Duke Regional Hospital Earns Advanced Inpatient Diabetes Care Certification

By Liz Switzer

Duke Regional Hospital (DRH) has earned Joint Commission Certification for Advanced Inpatient Diabetes at Duke Regional Hospital, making the facility the first and only hospital in North Carolina to achieve the designation.

The Advanced Inpatient Diabetes Certification Program is an elective, comprehensive initiative that evaluates inpatient diabetes care for all admitted patients with a principle or past medical history of diabetes. The certification process takes a multidisciplinary approach to integrating diabetes care across all areas in order to support a broad understanding of care for these patients, who make up about one-third of the patient population at DRH.

Beatrice Hong, MD
Beatrice Hong, MD

"DRH and Duke University Hospital have historically had a very strong presence with large inpatient teams that manage inpatient diabetes, a standing that is further validated by the new certification," notes Beatrice Hong, MD, assistant professor in the division of Medicine, Endocrinology, Metabolism and Nutrition, and medical director for the inpatient diabetes service at DRH.

The certification effort was led by Hong and Sarah Bologna MS, RN, diabetes clinical nurse specialist for Duke University Health System and highlights DRH’s dedication towards excellence in inpatient diabetes care.

“Hospitals that achieve certification are demonstrating excellence in quality improvement in the care of patients with diabetes,” she says. “We have been working to build a strong multidisciplinary diabetes care program at Duke Regional Hospital for over a decade.  This certification validates that work and affirms our leadership in diabetes care. We are proud of the extraordinary efforts of our team and their on-going commitment to high-quality patient care."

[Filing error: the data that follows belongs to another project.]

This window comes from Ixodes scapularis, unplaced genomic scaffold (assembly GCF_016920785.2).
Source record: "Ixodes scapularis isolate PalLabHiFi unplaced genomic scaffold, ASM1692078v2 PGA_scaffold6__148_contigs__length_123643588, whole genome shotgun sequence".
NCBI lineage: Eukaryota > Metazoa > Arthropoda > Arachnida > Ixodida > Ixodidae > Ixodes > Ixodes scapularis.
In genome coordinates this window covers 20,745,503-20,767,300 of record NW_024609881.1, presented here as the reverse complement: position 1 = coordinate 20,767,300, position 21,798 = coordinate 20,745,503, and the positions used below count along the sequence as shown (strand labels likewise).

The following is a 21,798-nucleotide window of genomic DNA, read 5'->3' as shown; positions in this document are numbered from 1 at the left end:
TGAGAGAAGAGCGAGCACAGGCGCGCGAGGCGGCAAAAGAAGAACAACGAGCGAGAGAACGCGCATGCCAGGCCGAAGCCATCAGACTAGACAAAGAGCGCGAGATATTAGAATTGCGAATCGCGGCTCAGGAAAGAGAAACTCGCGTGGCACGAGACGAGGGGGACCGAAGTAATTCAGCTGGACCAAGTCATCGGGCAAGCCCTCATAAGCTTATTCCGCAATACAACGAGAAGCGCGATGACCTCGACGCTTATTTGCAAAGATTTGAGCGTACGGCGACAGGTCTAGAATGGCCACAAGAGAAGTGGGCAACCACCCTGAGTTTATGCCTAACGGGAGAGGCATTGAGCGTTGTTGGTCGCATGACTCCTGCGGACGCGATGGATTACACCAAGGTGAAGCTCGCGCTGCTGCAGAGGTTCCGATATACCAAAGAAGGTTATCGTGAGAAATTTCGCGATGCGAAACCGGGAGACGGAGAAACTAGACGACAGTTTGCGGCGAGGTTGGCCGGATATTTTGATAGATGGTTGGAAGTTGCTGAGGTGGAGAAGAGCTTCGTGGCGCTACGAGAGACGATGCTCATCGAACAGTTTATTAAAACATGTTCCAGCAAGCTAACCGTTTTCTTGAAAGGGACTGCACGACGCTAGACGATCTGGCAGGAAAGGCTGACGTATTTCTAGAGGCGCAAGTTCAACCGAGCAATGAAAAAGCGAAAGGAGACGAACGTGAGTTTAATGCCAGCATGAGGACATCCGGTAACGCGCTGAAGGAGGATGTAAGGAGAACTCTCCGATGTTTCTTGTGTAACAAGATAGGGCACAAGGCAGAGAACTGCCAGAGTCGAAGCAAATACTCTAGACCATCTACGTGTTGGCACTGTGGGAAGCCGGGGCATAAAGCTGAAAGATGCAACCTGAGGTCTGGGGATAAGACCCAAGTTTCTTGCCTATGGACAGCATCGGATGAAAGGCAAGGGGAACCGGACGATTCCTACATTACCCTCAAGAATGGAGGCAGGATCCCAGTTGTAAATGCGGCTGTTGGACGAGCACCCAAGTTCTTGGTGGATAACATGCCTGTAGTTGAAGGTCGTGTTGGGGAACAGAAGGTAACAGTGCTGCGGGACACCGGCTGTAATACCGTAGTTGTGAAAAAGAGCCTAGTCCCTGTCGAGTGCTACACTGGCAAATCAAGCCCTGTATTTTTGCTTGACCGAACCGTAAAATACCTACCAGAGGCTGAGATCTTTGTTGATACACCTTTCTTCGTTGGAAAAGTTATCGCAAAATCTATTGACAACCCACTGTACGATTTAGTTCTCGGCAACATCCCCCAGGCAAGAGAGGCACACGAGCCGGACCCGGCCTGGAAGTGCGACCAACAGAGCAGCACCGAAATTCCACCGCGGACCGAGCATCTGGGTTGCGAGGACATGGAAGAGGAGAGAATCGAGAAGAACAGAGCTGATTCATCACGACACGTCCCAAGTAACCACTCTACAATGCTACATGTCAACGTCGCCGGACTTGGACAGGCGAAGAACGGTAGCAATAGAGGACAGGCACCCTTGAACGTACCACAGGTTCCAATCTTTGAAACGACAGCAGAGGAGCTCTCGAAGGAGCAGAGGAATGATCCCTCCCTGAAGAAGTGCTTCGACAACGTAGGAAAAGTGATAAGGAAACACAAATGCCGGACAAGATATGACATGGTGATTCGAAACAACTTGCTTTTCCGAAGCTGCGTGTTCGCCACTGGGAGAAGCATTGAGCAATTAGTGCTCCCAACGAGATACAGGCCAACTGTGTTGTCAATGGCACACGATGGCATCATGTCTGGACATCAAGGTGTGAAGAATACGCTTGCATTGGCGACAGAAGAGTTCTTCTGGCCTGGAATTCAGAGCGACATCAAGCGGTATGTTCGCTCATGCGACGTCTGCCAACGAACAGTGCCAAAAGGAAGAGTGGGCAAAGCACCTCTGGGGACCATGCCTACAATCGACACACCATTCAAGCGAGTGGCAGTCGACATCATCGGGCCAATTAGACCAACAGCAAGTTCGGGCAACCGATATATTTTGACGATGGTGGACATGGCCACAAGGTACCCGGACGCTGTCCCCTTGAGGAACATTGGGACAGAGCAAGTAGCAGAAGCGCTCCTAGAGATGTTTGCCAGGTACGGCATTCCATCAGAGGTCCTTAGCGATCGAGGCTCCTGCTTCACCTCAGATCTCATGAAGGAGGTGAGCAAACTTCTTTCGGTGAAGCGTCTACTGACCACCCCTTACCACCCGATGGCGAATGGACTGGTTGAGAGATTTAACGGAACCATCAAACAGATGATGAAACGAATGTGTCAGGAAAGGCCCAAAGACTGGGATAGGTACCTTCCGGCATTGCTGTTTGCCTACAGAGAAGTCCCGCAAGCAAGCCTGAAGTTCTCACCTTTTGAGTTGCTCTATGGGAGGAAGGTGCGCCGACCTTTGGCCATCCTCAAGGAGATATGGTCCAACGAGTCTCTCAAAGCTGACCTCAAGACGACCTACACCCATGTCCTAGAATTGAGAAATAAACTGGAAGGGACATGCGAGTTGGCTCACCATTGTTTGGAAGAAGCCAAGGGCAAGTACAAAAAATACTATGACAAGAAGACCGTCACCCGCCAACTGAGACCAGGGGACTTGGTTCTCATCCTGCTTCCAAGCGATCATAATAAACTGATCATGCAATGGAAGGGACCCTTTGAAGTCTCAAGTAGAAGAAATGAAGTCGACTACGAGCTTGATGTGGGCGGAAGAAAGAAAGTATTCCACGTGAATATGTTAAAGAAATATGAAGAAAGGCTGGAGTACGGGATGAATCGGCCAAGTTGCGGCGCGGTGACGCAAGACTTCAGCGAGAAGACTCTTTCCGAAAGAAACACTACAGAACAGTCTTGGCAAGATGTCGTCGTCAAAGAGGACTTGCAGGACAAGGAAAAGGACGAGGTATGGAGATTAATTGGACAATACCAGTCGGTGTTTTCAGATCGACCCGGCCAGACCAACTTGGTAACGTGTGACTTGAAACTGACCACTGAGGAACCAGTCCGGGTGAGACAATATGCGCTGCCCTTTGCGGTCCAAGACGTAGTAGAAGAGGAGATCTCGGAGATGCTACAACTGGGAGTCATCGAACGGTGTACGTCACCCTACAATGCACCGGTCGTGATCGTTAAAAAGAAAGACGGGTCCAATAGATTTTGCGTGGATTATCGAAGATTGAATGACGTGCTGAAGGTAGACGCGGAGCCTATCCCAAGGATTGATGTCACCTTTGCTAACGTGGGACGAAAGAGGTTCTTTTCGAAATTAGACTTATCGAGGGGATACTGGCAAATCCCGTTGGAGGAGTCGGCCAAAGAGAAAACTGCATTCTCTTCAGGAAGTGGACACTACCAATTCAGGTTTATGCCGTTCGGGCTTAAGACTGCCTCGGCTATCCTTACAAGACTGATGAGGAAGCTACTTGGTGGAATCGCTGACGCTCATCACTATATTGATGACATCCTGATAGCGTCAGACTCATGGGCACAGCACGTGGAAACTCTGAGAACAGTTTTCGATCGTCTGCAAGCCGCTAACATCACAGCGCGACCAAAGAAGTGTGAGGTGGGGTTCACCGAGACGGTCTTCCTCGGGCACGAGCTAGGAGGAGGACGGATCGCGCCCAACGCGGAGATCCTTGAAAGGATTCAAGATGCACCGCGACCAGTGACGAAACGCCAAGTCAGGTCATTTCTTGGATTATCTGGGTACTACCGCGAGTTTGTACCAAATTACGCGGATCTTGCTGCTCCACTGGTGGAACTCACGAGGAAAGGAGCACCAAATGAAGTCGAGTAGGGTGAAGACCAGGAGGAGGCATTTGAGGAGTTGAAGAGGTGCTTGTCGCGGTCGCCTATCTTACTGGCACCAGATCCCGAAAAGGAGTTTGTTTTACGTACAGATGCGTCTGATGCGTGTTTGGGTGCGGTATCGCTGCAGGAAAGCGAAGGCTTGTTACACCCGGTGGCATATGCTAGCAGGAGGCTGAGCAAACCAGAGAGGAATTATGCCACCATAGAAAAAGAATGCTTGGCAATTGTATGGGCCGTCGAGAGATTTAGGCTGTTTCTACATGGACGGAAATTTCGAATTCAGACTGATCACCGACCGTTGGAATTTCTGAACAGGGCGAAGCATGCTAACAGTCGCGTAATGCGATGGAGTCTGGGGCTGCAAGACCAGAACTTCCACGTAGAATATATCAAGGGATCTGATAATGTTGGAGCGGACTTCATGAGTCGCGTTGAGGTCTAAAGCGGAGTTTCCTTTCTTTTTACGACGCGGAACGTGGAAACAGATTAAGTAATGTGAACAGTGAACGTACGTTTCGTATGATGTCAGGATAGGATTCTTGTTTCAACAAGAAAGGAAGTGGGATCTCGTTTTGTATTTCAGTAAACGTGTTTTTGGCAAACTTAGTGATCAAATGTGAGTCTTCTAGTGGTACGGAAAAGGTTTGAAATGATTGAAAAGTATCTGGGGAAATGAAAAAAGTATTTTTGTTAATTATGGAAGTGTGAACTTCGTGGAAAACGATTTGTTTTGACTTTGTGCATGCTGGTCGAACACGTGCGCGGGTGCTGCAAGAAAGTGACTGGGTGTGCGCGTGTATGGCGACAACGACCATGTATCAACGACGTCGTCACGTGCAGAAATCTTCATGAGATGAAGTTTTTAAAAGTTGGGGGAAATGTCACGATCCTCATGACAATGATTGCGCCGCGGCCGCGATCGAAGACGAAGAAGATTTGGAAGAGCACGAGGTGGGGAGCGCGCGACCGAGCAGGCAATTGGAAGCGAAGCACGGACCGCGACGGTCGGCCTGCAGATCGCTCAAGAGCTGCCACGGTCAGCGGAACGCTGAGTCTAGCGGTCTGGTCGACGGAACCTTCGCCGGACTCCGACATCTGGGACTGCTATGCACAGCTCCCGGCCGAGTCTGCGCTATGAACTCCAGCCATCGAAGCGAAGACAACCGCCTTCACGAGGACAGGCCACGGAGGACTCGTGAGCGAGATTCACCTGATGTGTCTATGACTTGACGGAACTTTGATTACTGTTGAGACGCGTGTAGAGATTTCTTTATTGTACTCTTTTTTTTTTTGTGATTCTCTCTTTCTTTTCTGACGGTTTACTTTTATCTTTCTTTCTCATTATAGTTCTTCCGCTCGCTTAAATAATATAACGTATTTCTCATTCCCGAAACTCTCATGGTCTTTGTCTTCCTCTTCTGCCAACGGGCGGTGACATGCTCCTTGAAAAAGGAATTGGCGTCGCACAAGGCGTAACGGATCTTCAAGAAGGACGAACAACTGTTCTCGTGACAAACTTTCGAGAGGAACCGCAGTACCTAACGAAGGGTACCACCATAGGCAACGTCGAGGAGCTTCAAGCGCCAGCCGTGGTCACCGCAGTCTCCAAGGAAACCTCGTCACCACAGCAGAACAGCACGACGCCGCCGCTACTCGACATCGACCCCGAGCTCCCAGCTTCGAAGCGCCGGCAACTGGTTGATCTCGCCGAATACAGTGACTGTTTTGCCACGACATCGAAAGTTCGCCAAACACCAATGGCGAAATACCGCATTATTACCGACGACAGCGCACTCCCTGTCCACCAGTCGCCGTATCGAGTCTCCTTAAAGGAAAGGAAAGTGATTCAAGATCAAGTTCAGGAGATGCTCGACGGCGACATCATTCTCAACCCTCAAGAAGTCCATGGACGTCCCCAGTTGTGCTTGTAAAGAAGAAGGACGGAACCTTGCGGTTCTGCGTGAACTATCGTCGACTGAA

“We are committed to doing constant quality improvement with the certification and we are looking to standardize and optimize the care of every single patient with diabetes in the hospital,” Bologna adds. “They're really asking you to look at a lot of data and a lot of your standards, and then push it to an even higher level.”

For example, with hypoglycemia data points, DRH will not only look at how many hypoglycemia events occur but the cause of these events, and what can be done to help prevent them in the future.

Sarah Bologna, MS, RN

"We are extremely proud of all Duke Regional Hospital team members who take care of patients with diabetes—from nurses and clinical educators to medical staff and more. This certification from The Joint Commission is a testament to their hard work and their commitment to holistically treating patients every day,” says Devdutta Sangvai, MD, MBA, Interim President, Duke Regional Hospital and Associate Chief Medical Officer, Duke University Health System. “We look forward to continuing in our tradition of high-quality care toward our vision of being the best community hospital.”

One of the primary benefits of the certification is better consistency in the care of patients with diabetes, and it assists hospitals in decreasing the risk of developing never events that are not reimbursed by Medicare and Medicaid.

The certification also mandates a high-level of detailed policies, guidelines and documentation for the management of diabetes patients, education for all individuals who may encounter somebody with diabetes and the examination of trends and patterns to improve overall care.

“We have worked hard to develop efficient inpatient diabetes care to improve patient outcomes and reduce the time they need to stay in the hospital,” says Dave D’Alessio, James B. Wyngaarden Distinguished Professor of Medicine, and chief of the division of Endocrinology, Metabolism and Nutrition. “Working towards a certificate of excellence in diabetes care has helped us refine our program and advance to the next level of quality.”

That next level of care, Hong notes, is increasing Duke’s ability to touch more patients in the hospital, which happens in many different ways like identifying errors and changing the way things are done to prevent them while protecting patients as a whole and dedicating more time and effort to real time data collection to support intervention with patients who are not directly seen in the hospital.

Lastly, Hong believes the certification will give patients extra peace of mind and confidence in Duke’s hospitals in their time of need.

“Patients have a choice in terms of where they get their health care,” says Hong. “They can feel confident that they are receiving the best possible diabetes care available when they come to DRH.”